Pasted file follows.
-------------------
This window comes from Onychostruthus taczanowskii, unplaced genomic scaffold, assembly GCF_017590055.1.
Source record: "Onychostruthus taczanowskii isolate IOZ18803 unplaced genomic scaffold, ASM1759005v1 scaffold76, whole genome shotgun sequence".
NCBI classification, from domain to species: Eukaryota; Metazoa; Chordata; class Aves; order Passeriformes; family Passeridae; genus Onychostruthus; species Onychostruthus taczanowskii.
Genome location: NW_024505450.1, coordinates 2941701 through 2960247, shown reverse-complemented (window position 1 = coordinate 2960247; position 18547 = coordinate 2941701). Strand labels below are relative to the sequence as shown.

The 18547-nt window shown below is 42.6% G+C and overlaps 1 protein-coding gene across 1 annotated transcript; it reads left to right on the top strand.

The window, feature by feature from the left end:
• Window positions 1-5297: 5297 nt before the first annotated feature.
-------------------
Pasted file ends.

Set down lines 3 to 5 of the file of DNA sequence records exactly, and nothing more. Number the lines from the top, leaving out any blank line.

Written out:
NCBI classification, from domain to species: Eukaryota; Metazoa; Chordata; class Aves; order Passeriformes; family Passeridae; genus Onychostruthus; species Onychostruthus taczanowskii.
Genome location: NW_024505450.1, coordinates 2941701 through 2960247, shown reverse-complemented (window position 1 = coordinate 2960247; position 18547 = coordinate 2941701). Strand labels below are relative to the sequence as shown.

The 18547-nt window shown below is 42.6% G+C and overlaps 1 protein-coding gene across 1 annotated transcript; it reads left to right on the top strand.